Great, I am going to get heat stroke. That’s what I thought as I watched my hat sail down and land gently on the road behind the truck we were riding on. A lady strolled into the street and picked it up, well I guess it’s hers now. This was my first lesson in Filipino hospitality, many twisting turns later a Trike driver pulled alongside and proudly presented me with my hat, having given chase to return it.
Today was hectic for sure. Starting with a visit to mayor’s office, where we had the privilege of a Q and A session with the man in charge of everything in this city. He assured us the police force will be watching over us and it was hard not to feel like a rockstar.
The first visit to La Carlota Special Needs Integrated School proved more heart-warming than we could have anticipated, everywhere we looked cute little faces offered beaming smiles. We apprehensively tried out our new sign language skills, met with confused faces and giggling, my signing needs some work evidently.
After lunch we shipped out to experience sugar cane farming, which was a rude awakening. The first five minutes of slashing about with a machete felt awesome, very quickly the heat set in and the task became taxing. The camera only panned past me when I stumbled or was pulling up my shorts. The replanting process was even worse, fully doubled over and trying to break through the hard soil. “Wrong”. We were each supervised by farming women who assisted with our technique, saying “wrong” every time we placed a sugar cane cut off the wrong way up in a hole. The whole time we tried to figure out what factor decided the orientation of the cut off in the hole “wrong”. Feeling light-headed after 10 minutes of their working day, I realised I had massively underestimated the day’s tasks. These people work unbelievably hard just to get by, just to survive. It was precious when we made them laugh, always at our expense but rewarding all the same. When I was sure I would pass out I showed my supervisor the universal sign for sleeping, resting my head on my hands and closing my eyes, she doubled over with laughter and quickly the message and the laughter spread across the field. The afternoon was filled with these moments, laughing at just how awfully we were completing our tasks and how extraordinarily pink James had turned. If I lived their reality, I don’t think I could laugh often.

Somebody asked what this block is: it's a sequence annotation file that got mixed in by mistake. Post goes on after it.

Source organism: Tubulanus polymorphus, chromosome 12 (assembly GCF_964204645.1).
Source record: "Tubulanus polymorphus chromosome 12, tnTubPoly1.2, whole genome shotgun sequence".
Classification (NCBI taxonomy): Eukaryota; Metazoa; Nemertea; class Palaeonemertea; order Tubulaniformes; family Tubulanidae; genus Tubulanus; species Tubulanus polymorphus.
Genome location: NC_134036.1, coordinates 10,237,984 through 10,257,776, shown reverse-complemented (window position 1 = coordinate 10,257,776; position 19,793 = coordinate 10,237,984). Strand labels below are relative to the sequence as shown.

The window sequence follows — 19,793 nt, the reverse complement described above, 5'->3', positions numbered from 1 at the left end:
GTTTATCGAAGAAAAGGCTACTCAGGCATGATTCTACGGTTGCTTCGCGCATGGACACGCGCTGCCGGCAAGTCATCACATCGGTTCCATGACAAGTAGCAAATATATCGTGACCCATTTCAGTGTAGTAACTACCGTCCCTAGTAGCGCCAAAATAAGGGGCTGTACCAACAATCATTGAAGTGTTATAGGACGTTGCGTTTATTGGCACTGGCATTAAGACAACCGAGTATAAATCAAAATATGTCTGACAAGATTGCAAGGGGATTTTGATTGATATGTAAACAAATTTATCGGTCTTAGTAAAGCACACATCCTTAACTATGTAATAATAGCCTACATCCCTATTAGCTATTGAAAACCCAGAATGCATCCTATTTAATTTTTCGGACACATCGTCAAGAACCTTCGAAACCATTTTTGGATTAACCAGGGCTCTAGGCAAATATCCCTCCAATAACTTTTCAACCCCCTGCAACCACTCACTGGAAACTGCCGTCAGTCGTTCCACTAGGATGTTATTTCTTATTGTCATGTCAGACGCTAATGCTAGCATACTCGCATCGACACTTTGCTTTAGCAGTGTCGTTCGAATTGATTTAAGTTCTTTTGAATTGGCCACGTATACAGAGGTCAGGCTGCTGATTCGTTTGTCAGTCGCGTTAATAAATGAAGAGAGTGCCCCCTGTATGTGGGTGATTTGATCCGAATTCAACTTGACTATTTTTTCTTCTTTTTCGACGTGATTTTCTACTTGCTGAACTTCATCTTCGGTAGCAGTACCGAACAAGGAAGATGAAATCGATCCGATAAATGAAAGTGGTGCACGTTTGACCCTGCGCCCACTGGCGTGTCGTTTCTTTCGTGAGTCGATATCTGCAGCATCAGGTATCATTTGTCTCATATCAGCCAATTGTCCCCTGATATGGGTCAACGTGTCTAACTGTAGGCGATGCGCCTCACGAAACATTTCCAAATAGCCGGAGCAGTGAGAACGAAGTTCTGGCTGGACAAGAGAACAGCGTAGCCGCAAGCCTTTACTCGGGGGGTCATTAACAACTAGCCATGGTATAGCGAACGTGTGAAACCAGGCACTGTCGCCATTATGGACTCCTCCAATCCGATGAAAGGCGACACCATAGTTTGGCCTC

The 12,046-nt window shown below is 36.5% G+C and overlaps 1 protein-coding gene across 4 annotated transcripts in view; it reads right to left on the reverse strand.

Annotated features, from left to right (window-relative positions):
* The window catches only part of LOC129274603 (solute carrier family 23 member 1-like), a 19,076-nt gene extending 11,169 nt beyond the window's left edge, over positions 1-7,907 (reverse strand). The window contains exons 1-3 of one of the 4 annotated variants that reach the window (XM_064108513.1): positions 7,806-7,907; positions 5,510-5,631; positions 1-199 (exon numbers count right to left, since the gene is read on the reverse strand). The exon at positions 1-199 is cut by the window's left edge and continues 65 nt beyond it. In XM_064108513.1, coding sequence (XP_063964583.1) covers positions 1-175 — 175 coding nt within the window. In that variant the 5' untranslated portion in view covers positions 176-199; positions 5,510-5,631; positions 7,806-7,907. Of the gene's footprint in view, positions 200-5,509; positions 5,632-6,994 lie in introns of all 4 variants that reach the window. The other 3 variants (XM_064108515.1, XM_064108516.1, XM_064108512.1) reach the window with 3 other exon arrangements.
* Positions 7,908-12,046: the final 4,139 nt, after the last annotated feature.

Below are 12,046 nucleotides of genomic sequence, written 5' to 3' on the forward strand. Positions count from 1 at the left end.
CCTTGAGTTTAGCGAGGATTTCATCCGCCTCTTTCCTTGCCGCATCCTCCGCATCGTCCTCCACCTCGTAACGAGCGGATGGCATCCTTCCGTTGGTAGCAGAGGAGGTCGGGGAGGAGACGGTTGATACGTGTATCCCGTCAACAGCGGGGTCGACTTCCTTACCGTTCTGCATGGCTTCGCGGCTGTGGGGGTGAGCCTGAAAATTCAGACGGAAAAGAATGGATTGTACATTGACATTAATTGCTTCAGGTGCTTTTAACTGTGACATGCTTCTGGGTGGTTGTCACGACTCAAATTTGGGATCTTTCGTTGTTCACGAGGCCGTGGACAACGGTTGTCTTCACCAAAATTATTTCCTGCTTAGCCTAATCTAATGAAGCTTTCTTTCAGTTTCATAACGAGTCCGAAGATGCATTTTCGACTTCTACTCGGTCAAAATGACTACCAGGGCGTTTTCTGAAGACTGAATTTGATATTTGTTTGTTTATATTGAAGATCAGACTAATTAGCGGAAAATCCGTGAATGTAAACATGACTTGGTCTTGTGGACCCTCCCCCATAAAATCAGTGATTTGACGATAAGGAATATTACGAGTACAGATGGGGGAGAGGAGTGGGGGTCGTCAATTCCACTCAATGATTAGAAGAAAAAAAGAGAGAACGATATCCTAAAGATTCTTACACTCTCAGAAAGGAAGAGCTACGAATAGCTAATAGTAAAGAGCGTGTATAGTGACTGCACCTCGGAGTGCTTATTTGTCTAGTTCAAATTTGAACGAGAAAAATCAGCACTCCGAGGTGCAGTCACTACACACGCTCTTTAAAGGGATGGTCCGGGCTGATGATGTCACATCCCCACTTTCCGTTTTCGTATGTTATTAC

We are all being well fed, and our accommodation is comfortable. We are laughing until we cry and inside jokes and banter is out of control. However, for anyone who (like me) expected this trip would just be mildly enlightening or simply food for thought, if we thought it would fall short of confronting and life changing, well we were “wrong”.